Mohammed Aly Sergie
August 27, 2012
When Vance Street Capital acquired Klune Industries Inc., a maker of metal aero-structures, in 2010, the plan was to improve the company's operations and shift its bias toward commercial aerospace from its traditional focus on the defense industry.
The plan was working. The platform positioned itself toward the stronger commercial space with the September 2011 acquisition of GCM North American Aerospace LLC from Churchill Equity, and the firm was targeting additional add- ons that would push Klune into a $300 million business.
But a hot mergers and acquisition scene in aerospace gave Vance Street the option to exit Klune before it even reached $200 million in annual revenue and return more than three times the firm's investment, according to a person familiar with the transaction. The company's sale to Precision Castparts Corp. also gave Vance Street its first exit from its debut fund. Precision, which makes fasteners and other metal components for the aerospace and industrial markets, is diversifying by building an aero-structures business focused on making parts for the airframe, ribs and doors of planes.
Terms of the deal weren't disclosed.
Aerospace and defense has undergone multiple transitions over the past three decades. The U.S. government ramped up spending during the Reagan administration, dialed back after the end of the Cold War, and then flooded the sector with investment following the terrorist attacks on Sept. 11, 2011. Consolidation and M&Aactivity hit different parts of the industry in waves over the years, according to Anita Antenucci , a senior managing director at Houlihan Lokey . She said makers of components for commercial aircraft as well as new military technology such as providers of unmanned aerial vehicles, cyber security and ballistic protection have seen the most action in the past few years.
Deals stalled during the recession, according to Ms. Antenucci, who heads her firm's aerospace, defense and government group, but the interruption was short due to booming order books for commercial aircraft at Boeing Co. and Airbus SAS . That helped drive multiples to around 9.3-times earnings before interest, taxes, depreciation and amortization, slightly below the 2007 peaks of over 10-times Ebitda.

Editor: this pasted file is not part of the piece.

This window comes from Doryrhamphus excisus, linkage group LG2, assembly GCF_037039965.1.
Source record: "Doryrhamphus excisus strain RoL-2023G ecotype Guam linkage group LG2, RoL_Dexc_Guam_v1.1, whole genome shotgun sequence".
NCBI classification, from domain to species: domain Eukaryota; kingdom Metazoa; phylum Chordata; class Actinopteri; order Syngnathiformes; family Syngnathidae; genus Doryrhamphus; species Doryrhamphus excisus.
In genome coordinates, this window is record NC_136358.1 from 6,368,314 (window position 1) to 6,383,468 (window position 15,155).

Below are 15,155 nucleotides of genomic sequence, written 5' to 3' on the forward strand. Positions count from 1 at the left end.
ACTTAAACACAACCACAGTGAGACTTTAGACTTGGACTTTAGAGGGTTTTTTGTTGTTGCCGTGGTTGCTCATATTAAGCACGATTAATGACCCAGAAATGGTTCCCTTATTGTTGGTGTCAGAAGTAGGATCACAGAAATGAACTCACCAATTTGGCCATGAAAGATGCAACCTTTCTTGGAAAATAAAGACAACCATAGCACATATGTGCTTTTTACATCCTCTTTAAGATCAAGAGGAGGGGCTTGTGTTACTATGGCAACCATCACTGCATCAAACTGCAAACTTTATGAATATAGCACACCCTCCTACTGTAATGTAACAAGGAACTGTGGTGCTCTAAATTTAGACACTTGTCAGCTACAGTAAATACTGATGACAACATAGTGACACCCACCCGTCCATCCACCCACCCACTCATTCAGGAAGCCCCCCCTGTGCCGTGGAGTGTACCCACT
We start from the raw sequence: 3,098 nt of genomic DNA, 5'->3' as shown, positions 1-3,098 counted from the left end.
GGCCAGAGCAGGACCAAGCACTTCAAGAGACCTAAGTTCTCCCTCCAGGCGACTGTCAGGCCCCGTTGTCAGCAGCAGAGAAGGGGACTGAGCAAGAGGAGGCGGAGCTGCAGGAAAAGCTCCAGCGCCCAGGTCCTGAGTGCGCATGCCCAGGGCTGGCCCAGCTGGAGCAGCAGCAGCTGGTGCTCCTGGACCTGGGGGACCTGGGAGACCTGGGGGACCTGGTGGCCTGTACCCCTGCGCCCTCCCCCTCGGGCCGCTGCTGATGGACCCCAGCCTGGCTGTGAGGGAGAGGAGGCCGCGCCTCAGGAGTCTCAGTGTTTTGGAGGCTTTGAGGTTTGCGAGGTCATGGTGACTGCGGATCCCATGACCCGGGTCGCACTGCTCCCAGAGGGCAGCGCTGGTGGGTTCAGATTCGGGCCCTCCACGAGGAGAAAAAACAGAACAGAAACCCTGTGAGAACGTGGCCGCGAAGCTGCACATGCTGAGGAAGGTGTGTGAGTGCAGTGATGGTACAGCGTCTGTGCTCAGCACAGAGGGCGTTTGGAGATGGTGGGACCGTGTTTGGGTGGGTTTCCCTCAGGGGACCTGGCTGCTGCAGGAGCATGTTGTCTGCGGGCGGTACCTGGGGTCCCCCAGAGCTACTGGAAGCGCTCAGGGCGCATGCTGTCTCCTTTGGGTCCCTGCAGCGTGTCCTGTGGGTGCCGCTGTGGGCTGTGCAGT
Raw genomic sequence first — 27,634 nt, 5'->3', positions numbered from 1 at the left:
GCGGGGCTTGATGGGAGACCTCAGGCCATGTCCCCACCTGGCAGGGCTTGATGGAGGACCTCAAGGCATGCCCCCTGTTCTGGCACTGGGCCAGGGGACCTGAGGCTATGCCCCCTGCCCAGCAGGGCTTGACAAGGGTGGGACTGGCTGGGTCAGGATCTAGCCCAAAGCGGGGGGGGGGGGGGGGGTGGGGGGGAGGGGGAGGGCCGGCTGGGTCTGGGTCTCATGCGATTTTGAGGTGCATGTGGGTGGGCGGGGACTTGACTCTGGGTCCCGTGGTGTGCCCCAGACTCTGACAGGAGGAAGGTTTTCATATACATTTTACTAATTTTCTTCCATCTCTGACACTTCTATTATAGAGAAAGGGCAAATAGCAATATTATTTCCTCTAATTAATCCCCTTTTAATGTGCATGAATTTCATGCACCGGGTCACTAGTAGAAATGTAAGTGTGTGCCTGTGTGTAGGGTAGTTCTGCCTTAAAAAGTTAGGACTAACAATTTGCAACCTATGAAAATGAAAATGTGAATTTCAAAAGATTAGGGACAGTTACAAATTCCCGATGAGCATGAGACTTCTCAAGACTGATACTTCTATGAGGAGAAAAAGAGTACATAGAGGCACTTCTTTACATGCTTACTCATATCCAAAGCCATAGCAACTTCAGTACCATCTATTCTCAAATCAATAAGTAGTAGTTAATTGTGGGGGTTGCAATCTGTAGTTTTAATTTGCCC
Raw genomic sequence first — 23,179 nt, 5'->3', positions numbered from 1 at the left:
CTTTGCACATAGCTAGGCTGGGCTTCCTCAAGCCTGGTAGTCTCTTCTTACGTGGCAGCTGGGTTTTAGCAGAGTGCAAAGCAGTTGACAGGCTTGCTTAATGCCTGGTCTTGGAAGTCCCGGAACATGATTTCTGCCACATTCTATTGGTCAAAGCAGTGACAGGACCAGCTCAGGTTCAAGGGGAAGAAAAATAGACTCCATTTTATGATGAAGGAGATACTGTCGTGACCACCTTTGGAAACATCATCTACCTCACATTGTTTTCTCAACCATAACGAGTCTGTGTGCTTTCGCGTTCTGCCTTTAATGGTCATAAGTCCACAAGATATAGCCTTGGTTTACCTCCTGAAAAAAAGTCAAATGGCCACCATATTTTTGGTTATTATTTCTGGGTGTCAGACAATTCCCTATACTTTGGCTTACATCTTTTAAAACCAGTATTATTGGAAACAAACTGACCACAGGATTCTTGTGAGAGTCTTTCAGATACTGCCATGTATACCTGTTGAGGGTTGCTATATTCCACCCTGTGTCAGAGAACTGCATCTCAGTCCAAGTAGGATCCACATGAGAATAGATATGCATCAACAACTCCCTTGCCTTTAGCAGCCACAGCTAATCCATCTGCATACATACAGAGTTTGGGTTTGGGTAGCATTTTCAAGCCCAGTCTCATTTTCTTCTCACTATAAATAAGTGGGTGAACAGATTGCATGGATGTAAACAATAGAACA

Pricing companies at multiples of 12-times forward Ebitda "isn't unusual" in commercial aerospace, signaling the "unprecedented strength" in that segment of the market, Ms. Antenucci said. With the inability of public equity markets to finance smaller companies coupled with an overflow of corporate and private dry powder, the "environment for M&A, both for strategic and private equity buyers who can use cheap, plentiful debt for deals, is encouraging," she added.
Changing Klune's focus - which makes doors, wings and other components for commercial aircraft, and missile components, bomb racks, rotors and airframes for the military market - was an integral part of Vance Street's strategy for the platform.
The company has 740 employees and operations in Spanish Fork, Utah, and Kent, Wash., with customers that include Lockheed Martin Corp., Boeing and Raytheon Co. The North Hollywood, Calif., company makes components that will be used to in the Boeing 737, 777 and 787 planes scheduled for delivery over the next three years.
"We were happy with the business that they were doing on the defense side but saw real opportunity on the commercial side," said Richard Crowell, a founding partner at the firm.
Klune Industries Inc.
The Firm Vance Street was formed in 2007 and is investing from a $320 million fund, which was raised from individual and institutional investors and closed in 2008. The firm targets companies with $50 million to $200 million in enterprise value operating in the aerospace, defense, health care and precision manufacturing sectors. Portfolio Companies
Process Fab Inc., an aerospace contractor; Secure Communications Systems Inc., a provider of data encryption systems for the military; and Semicoa Corp., a manufacturer of semiconductors for the military, aerospace and industrial markets. Klune was the firm's first exit from its debut vehicle.
The Buyer Precision Castparts has purchased at least two other companies from private equity firms. In May, it agreed to buy Centra Industries Inc., a maker of aluminum and hard metal aircraft components, from Heritage Partners, and in July 2011, it acquired aerospace parts supplier Primus International from Oak Hill Capital Partners for $900 million.